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When I said that the current capital gains tax rate is 0% for some taxpayers, a reader, Colin, was shocked. He states:
I had no idea long term capital gains are presently 0%. Are you sure?
Yes, Colin, I’m sure! Let’s take a closer look at capital gains and the capital gains tax rates.
The IRS has a pretty broad view on capital gains, which come from capital assets. Their definition is:
Almost everything you own and use for personal purposes, pleasure or investment is a capital asset.
Capital gains taxes are figured when you sell your capital assets. Here’s how it works:
Capital Gains and Losses. When you sell capital assets, if you sell it for more than you paid for it, you have a capital gain; if you sell it for less, you have a capital loss.
Reporting Capital Gains. You must report all capital gains on Schedule D, including investment or personal use property.
Deducting Capital Losses. Capital losses can be deducted on investment property, but not personal use property. Capital losses first offset gains, then are deducted from income. The limit is $3,000 per year; you can carry forward any additional amounts to the future.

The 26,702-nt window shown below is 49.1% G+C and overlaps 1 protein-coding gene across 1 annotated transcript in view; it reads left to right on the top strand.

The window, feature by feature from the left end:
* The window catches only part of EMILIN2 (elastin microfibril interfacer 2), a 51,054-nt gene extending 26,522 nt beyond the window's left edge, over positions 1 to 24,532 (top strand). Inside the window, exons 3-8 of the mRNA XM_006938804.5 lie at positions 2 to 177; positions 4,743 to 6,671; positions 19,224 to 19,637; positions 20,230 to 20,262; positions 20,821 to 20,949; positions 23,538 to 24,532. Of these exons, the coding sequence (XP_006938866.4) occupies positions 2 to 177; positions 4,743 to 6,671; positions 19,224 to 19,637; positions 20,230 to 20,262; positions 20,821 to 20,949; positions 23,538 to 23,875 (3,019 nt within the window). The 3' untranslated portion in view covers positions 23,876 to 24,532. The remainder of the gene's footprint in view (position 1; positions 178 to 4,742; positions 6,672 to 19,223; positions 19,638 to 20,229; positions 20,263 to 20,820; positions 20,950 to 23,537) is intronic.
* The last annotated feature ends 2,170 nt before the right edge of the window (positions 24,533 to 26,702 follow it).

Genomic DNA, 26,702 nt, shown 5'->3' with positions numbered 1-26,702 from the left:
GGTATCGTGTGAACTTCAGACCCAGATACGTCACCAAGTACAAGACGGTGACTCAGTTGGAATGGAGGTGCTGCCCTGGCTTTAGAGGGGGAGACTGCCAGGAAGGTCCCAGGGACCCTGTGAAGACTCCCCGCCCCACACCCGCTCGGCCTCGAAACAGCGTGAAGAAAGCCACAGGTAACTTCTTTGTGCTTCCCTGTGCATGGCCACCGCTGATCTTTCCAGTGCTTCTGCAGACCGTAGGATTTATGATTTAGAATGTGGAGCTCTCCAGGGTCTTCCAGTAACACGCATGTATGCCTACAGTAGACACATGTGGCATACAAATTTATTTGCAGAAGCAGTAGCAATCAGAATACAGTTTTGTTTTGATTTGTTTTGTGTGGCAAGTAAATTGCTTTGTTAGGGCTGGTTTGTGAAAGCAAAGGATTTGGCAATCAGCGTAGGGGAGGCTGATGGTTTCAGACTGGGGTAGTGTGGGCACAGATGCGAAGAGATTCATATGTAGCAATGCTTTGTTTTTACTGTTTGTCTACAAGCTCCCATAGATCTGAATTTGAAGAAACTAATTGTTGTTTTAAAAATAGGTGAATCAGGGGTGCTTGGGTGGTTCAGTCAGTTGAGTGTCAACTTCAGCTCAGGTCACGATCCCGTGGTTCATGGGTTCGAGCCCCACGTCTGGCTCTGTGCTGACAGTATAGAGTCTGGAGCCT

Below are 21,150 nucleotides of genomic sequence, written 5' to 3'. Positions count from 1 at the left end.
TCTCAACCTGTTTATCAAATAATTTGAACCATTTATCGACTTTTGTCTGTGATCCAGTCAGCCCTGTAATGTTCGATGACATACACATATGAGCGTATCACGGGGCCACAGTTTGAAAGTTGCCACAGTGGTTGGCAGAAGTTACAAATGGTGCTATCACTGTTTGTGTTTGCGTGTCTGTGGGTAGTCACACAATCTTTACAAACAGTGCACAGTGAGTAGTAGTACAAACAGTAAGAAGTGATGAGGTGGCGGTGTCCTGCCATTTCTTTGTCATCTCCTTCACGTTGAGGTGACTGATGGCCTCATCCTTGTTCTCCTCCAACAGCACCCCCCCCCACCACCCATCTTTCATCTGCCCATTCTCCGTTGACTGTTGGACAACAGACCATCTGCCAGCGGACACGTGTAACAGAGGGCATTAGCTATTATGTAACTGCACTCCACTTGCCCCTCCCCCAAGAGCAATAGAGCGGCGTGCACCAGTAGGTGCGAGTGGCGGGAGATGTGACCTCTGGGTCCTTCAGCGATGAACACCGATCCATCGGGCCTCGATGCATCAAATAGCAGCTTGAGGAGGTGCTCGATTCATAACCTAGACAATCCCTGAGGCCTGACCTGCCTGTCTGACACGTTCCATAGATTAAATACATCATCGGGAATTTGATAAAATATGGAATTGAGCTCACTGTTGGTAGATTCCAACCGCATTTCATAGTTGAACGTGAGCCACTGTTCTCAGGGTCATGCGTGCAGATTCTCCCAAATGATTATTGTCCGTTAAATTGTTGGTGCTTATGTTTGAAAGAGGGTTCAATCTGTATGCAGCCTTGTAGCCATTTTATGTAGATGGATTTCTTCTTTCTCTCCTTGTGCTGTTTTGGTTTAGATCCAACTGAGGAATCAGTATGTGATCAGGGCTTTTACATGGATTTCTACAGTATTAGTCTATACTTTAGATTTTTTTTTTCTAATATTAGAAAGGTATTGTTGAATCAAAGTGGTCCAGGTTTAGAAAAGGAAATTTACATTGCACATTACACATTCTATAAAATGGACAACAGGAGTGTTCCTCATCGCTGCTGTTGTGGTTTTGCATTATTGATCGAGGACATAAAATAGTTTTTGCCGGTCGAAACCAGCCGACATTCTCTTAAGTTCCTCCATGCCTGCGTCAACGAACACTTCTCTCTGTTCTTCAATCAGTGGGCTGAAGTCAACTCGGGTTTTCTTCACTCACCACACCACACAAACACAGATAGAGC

Long Term Capital Gains. Capital gains can be classified as long term capital gains if the property is held for more than one year. Long term gains will get preferential tax treatment, including the 0%.
Capital Gains Tax Exclusions. There are some exclusions, one of the most popular of which is your home. You can exclude $250,000 ($500,000 for couples) in capital gains on the sale of your home if you lived in it for 2 of the last 5 years.
The capital gains tax rates for 2013 are:
|Tax Bracket||Short Term Capital Gains Tax Rate||Long Term Capital Gains Tax Rate|
Capital gains are different from dividends, but long term capital gains rates are similar to dividend tax rates for qualified dividends.
Obviously, you do need to be in the bottom two tax brackets to take advantage of the 0% capital gains tax rate. However, if you are close, you may want to do some careful planning and maximize some income shifting and retirement contributions to take advantage of it. Even if you don’t qualify for the 0% capital gains tax, you will still get the lower 15% capital gains tax.
Update: The 2013 capital gains tax rates changed with the Fiscal Cliff Deal.